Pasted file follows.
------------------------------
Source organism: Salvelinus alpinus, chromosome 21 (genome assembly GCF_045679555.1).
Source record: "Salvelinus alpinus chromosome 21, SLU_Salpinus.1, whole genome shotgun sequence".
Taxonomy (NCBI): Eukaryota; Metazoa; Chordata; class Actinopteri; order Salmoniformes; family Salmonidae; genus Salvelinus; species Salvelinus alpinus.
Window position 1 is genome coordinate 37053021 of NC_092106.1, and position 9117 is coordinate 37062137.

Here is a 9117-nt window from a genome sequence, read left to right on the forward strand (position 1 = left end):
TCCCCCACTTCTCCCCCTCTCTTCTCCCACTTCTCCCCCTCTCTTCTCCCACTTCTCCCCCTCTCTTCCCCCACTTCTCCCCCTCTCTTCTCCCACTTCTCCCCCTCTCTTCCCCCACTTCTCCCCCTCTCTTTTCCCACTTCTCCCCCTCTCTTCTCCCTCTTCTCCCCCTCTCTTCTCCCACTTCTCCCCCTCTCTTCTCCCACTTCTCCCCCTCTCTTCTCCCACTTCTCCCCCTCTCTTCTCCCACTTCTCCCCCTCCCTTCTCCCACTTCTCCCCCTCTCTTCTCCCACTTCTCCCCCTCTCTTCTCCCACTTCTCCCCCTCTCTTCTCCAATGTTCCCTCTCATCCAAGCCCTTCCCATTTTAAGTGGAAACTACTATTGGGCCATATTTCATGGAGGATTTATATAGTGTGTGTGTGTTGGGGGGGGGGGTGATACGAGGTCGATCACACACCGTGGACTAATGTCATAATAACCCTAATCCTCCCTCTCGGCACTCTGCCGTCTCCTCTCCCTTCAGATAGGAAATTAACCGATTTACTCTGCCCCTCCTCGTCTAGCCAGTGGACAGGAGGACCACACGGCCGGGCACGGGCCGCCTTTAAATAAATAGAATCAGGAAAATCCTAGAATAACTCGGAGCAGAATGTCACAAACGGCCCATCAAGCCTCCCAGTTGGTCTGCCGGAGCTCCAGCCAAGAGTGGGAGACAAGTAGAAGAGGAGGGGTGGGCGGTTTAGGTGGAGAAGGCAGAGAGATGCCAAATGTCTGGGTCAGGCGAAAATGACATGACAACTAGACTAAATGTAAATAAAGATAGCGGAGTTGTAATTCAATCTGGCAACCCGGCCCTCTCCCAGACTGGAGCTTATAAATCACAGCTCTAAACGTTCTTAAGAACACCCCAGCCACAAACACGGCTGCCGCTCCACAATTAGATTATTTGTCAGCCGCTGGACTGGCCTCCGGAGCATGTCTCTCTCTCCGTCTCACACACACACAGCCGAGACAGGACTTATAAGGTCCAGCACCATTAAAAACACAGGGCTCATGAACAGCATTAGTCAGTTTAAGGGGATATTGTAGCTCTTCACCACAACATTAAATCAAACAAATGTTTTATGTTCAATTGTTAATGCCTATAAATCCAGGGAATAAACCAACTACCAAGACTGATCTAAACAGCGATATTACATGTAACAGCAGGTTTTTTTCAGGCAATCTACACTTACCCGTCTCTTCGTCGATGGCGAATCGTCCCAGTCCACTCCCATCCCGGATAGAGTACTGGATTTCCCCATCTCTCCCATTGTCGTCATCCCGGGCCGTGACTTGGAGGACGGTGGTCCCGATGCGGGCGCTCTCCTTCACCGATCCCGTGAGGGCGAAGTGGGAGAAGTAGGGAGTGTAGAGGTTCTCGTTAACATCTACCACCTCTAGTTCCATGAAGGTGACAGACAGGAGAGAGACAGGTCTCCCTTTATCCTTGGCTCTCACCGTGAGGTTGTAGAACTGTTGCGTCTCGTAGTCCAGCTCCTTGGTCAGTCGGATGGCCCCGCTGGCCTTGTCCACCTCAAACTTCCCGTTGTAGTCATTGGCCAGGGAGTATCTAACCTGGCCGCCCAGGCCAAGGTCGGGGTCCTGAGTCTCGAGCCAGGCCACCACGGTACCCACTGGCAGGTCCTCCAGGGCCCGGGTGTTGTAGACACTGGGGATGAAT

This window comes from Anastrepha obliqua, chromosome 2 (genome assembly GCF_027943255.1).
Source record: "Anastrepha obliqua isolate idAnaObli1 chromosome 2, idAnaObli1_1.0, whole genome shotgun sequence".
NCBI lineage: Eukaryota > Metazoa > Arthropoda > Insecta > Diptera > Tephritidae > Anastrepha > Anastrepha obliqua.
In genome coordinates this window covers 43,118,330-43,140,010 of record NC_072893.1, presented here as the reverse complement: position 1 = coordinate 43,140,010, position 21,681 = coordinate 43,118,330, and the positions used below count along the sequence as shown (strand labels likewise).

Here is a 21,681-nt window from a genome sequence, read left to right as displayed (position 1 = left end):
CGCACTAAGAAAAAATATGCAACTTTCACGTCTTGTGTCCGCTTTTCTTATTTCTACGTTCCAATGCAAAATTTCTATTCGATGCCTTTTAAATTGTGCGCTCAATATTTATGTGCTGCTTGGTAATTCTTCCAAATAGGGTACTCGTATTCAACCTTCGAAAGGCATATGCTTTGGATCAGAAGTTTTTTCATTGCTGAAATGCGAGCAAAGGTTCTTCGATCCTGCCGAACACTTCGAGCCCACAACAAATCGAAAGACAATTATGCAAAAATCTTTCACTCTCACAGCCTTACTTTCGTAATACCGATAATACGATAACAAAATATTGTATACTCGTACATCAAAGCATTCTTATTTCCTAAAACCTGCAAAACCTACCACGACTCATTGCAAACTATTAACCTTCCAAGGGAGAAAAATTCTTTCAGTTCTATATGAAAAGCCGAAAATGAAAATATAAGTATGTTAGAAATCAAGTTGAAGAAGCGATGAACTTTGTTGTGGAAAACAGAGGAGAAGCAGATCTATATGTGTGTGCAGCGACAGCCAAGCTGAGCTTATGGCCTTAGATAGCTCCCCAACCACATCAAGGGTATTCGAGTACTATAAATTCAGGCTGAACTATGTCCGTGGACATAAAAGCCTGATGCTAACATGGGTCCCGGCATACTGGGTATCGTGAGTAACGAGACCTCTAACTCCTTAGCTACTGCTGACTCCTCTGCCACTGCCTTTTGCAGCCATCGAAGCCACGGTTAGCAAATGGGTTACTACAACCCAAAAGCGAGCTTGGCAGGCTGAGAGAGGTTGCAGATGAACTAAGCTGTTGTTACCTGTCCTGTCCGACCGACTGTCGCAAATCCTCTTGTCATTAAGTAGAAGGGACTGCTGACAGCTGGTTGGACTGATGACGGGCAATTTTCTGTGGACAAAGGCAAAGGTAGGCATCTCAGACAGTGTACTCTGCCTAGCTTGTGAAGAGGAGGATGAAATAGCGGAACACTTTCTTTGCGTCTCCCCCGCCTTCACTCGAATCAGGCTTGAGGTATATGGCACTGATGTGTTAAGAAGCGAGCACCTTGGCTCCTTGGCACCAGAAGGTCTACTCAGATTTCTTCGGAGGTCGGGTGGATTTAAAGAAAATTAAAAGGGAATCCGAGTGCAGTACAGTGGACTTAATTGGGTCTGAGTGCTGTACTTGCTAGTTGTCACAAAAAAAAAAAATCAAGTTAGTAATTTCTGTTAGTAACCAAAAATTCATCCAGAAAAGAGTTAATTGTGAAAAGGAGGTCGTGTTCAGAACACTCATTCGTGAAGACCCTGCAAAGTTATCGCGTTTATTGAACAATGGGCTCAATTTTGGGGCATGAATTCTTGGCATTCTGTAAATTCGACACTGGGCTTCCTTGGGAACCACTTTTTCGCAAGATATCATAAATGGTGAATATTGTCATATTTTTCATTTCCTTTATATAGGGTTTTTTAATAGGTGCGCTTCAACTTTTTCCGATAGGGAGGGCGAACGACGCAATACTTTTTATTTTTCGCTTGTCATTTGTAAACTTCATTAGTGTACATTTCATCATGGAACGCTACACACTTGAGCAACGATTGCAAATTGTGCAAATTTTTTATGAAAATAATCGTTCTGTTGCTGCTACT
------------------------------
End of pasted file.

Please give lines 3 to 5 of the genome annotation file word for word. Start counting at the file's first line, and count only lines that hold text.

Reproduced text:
Taxonomy (NCBI): Eukaryota; Metazoa; Chordata; class Actinopteri; order Salmoniformes; family Salmonidae; genus Salvelinus; species Salvelinus alpinus.
Window position 1 is genome coordinate 37053021 of NC_092106.1, and position 9117 is coordinate 37062137.

Here is a 9117-nt window from a genome sequence, read left to right on the forward strand (position 1 = left end):